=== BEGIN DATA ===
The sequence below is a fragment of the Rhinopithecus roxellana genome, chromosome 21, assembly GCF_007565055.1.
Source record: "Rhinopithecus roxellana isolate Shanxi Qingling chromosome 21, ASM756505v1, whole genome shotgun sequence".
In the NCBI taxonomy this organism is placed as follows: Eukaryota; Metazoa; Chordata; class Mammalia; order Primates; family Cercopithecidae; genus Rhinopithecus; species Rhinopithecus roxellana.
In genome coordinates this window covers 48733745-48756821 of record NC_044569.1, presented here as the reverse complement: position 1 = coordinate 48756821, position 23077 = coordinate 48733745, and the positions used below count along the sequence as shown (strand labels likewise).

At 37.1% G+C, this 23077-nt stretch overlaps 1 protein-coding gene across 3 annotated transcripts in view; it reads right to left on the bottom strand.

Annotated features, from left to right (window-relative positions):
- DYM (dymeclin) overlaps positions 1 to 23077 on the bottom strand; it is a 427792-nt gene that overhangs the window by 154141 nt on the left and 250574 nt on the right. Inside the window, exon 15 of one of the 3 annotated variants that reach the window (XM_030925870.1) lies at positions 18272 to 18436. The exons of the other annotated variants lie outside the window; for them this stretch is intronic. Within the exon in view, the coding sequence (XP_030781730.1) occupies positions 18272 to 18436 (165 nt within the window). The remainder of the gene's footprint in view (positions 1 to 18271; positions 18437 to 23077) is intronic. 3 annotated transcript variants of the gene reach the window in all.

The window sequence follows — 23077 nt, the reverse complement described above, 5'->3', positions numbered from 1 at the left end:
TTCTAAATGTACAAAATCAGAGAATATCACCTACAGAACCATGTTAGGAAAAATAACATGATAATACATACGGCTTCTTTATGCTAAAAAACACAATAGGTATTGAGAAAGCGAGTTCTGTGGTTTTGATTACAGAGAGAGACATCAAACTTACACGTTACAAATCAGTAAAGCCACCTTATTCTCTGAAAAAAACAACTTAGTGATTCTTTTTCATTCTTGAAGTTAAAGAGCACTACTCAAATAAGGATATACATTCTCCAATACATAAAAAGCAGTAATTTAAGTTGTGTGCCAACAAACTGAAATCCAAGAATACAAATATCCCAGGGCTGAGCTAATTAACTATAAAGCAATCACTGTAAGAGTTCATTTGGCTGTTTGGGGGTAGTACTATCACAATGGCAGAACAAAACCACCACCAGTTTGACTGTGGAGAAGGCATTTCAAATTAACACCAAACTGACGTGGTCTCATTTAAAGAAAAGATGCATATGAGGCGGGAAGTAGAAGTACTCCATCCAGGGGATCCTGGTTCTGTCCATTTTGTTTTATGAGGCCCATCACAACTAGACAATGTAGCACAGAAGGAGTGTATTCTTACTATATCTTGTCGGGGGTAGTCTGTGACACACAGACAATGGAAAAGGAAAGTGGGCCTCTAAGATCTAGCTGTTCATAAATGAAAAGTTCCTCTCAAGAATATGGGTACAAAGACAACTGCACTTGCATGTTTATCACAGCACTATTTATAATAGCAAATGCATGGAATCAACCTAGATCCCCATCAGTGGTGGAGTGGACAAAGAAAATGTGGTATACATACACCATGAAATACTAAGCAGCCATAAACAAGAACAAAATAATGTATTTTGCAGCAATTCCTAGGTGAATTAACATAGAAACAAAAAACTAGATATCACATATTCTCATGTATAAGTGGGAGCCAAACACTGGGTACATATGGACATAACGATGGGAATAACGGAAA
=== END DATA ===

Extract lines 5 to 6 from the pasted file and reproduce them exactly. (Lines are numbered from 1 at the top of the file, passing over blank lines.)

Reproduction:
At 37.1% G+C, this 23077-nt stretch overlaps 1 protein-coding gene across 3 annotated transcripts in view; it reads right to left on the bottom strand.

Annotated features, from left to right (window-relative positions):